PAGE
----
Each summer, New Hanover Regional EMS packs up and heads to the beach - not to enjoy a little fun in the sun, but to get closer to the hundreds of people who may need help.
The NHREMS Water Rescue Team patrols Pleasure Island throughout the busy summer season. The team members’ presence on the island helps quicken the response times to remote areas and augment existing lifeguard services. Stationed at the Kure Beach Fire Station, they have a four-wheel drive truck that can go on the beach and transport someone back to a waiting ambulance if needed.
While the team stays busy with everything from medical emergencies to marine stings and sunburn, Christopher Gilmore, NHREMS Battalion Chief, says the biggest part of the team’s job is to help people escape rip currents.
“Rip currents are nothing to play with,” Gilmore said. “Even strong swimmers can have problems.”
Rescue crews frequently find more than one person struggling in a current. “Someone will go out to assist and they can’t get back either,” Gilmore said.
The Water Rescue Team promotes “self rescue.” A rescuer can often help someone simply by calling out instructions.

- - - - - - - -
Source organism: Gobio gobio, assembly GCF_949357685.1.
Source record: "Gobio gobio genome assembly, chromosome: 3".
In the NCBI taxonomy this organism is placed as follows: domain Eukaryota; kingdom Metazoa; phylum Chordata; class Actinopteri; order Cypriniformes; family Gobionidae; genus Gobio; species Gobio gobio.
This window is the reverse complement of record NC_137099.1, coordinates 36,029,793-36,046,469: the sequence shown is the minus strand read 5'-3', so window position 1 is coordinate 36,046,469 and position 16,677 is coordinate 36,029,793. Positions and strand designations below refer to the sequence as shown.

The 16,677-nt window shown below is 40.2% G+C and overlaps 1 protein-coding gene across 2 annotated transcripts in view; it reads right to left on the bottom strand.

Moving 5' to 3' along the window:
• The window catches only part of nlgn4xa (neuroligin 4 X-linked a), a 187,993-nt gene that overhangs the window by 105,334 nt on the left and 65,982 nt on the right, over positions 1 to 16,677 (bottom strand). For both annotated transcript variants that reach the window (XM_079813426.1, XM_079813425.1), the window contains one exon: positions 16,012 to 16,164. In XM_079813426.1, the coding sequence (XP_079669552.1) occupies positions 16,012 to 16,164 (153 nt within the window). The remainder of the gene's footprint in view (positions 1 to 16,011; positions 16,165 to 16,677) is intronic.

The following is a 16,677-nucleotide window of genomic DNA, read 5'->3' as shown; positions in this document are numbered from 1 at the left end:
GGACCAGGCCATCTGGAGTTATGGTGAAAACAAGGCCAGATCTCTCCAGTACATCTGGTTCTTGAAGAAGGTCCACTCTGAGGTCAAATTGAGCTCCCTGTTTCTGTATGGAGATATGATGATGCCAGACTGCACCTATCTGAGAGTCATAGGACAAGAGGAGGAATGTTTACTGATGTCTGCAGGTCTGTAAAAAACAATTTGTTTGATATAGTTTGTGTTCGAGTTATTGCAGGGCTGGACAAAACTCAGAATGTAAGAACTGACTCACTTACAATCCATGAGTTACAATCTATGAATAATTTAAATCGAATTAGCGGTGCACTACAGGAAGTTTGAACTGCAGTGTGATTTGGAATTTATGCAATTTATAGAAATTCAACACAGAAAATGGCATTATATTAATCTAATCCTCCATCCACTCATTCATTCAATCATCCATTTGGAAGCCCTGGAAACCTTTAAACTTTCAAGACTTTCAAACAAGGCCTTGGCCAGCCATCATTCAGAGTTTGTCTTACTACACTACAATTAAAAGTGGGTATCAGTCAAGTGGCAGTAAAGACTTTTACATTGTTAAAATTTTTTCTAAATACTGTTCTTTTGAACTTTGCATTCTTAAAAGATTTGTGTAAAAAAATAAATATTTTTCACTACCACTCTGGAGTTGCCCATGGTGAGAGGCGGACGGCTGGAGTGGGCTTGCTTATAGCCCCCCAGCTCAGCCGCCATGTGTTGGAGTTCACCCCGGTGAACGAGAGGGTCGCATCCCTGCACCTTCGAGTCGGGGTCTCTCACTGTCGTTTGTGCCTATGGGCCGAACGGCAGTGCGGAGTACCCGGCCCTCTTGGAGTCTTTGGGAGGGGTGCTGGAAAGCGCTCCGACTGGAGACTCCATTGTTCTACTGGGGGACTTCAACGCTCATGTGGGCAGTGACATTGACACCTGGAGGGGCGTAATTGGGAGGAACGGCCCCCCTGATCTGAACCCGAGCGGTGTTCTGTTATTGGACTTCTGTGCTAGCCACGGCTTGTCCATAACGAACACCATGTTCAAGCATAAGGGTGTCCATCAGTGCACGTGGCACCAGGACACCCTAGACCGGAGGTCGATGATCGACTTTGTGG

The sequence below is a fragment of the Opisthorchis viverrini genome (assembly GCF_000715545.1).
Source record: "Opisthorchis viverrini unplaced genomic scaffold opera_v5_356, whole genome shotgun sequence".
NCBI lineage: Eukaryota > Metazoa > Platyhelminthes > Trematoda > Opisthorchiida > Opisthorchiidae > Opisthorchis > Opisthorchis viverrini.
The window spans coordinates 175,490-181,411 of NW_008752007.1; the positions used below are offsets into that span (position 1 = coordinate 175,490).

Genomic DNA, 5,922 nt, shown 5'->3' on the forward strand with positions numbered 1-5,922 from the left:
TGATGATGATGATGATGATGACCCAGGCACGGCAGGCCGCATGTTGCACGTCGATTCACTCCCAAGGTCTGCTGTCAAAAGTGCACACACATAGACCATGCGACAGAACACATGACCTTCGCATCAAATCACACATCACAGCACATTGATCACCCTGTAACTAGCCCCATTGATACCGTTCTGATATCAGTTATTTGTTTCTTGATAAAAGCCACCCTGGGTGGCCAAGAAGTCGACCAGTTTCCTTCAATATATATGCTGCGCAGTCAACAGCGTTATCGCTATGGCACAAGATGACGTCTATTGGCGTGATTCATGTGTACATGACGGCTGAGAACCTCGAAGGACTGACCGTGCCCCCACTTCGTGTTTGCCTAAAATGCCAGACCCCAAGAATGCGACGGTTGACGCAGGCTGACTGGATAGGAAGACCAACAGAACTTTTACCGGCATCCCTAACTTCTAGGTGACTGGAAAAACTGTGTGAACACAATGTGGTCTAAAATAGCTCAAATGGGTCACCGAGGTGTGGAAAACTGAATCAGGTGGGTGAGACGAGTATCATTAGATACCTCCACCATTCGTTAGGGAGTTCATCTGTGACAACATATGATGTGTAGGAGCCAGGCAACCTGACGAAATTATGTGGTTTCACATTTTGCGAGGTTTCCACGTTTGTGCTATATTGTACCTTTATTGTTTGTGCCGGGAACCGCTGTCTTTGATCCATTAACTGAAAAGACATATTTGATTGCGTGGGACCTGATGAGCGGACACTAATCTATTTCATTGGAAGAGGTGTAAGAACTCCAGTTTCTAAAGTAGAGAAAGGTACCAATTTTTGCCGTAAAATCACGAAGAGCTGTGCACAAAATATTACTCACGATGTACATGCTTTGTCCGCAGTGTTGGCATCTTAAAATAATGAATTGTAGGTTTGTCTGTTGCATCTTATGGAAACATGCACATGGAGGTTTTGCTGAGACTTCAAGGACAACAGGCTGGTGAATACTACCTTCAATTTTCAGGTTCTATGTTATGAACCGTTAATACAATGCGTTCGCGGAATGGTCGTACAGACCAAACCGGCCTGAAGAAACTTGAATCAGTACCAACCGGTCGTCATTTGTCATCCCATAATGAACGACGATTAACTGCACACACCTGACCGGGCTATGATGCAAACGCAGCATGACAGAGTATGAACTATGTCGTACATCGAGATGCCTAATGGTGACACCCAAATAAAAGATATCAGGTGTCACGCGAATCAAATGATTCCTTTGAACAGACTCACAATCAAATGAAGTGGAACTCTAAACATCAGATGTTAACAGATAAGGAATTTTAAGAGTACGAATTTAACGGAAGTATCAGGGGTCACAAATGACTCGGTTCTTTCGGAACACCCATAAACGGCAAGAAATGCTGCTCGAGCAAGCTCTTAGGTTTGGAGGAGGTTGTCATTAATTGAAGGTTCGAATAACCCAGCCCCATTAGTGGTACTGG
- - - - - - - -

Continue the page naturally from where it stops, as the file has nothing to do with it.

“We tell them to stay calm, let the current take you until it weakens, then swim parallel to the shore, and come back in,” Gilmore said. If that fails, paramedics are trained in how to go in and bring the swimmer back safely. Each member of the team has special training in coastal water rescue.
Memorial Day weekend marked the start of the rescue team’s term at the beach. The team will be there through Labor Day.
For more information on NHREMS’s Water Rescue Team, visit www.nhrmc.org/waterrescue.
A rip current is a narrow, powerful current of water running perpendicular to the beach, out into the ocean. These currents are responsible for more than 150 deaths in the United States each year. To avoid becoming a victim of a rip current, it’s important to know how to avoid them and how to get out of one.Rip Current Safey Tips Adapted from National Weather Service guidelines
Never swim alone.
Stay away from piers and jetties. Permanent rip currents often exist along these structures.
Consider using polarized sunglasses to help you spot signs of a rip current
Never fight against a rip current.
Swim out of the current in a direction following the shoreline. When out of the current, swim at an angle away from the current and towards shore.
If you are unable to swim out of the rip current, float or calmly tread water. When out of the current, swim towards shore.
If you are still unable to reach shore, draw attention to yourself by waving your arm and yelling for help.
If you see someone in trouble
Get help from a lifeguard.
If a lifeguard is not available, have someone call 911.
Throw the rip current victim something that floats – a lifejacket, a cooler, and inflatable ball.
Yell instructions on how to escape.